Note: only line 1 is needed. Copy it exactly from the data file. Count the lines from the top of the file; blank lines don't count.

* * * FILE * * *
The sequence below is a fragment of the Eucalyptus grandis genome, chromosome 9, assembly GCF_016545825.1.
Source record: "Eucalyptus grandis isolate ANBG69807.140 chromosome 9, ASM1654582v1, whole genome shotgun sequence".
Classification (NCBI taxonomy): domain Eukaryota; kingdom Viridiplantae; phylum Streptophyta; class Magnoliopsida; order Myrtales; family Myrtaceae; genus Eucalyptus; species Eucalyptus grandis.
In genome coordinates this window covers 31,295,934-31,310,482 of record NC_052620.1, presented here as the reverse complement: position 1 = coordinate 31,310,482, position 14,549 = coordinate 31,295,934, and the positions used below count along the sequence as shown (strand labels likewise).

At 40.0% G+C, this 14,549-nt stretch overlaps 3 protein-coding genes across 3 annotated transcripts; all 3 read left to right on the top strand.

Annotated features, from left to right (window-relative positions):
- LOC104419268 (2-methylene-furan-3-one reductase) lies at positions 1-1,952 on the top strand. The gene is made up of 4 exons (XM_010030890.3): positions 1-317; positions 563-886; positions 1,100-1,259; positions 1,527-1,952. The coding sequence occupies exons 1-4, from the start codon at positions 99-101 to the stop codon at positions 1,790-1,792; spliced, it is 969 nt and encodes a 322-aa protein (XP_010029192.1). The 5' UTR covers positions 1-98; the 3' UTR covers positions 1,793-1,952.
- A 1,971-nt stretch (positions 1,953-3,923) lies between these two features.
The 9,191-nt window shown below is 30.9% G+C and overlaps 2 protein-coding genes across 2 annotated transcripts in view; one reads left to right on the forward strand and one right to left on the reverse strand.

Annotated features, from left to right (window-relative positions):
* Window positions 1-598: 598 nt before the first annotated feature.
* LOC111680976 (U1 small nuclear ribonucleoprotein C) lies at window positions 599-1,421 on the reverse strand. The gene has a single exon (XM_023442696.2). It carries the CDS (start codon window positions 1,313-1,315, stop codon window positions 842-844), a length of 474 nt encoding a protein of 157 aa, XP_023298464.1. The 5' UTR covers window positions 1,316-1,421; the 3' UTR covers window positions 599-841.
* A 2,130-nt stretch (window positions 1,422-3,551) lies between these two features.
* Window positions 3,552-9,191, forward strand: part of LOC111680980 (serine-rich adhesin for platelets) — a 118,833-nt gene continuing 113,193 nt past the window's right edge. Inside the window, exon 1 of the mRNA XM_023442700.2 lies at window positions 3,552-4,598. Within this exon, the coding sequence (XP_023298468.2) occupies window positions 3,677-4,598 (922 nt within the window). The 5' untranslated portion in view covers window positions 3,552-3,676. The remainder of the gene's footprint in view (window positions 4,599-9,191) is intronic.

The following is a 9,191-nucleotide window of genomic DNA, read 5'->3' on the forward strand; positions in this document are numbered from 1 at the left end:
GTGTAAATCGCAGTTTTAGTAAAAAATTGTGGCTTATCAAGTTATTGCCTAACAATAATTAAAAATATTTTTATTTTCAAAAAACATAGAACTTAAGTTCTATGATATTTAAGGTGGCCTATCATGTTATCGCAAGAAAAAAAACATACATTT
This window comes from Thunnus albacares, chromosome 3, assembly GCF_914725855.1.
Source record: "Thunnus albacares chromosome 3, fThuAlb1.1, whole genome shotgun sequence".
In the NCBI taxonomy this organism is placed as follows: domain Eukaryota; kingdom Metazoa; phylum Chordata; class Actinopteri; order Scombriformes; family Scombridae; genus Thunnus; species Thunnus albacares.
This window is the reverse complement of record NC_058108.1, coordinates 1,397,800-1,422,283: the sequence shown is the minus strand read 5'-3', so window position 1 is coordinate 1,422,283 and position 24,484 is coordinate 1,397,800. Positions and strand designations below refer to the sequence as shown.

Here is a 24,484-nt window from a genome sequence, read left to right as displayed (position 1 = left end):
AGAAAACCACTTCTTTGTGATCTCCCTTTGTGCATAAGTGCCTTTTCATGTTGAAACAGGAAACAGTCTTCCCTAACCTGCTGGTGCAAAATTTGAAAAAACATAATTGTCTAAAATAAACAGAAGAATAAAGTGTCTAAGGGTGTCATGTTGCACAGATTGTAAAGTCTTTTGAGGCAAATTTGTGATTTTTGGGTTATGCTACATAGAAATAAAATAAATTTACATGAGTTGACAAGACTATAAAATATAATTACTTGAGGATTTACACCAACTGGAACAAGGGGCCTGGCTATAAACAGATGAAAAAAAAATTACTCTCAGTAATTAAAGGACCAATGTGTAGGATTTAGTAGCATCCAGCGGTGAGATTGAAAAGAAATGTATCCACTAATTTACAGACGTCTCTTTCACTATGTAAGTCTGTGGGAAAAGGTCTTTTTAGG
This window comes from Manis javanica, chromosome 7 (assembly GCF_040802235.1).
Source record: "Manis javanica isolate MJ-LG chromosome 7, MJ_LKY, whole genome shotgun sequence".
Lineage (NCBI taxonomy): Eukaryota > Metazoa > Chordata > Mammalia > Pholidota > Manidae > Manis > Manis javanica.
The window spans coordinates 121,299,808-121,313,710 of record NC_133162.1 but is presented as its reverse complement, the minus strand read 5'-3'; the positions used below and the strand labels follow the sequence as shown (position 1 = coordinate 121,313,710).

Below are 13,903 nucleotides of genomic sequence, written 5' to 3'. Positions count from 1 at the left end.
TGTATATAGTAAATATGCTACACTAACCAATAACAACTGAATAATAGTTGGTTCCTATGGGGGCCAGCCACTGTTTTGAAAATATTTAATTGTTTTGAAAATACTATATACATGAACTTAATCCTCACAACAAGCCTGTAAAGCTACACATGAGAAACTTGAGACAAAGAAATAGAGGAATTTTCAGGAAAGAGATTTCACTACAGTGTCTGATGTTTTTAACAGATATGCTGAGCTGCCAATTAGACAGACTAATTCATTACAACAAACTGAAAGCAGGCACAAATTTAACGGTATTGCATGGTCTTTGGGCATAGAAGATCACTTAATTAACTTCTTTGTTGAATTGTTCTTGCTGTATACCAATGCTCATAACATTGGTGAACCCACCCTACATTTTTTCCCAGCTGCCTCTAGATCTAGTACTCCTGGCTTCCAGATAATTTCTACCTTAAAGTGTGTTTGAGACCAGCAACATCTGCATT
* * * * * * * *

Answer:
The sequence below is a fragment of the Eucalyptus grandis genome, chromosome 9, assembly GCF_016545825.1.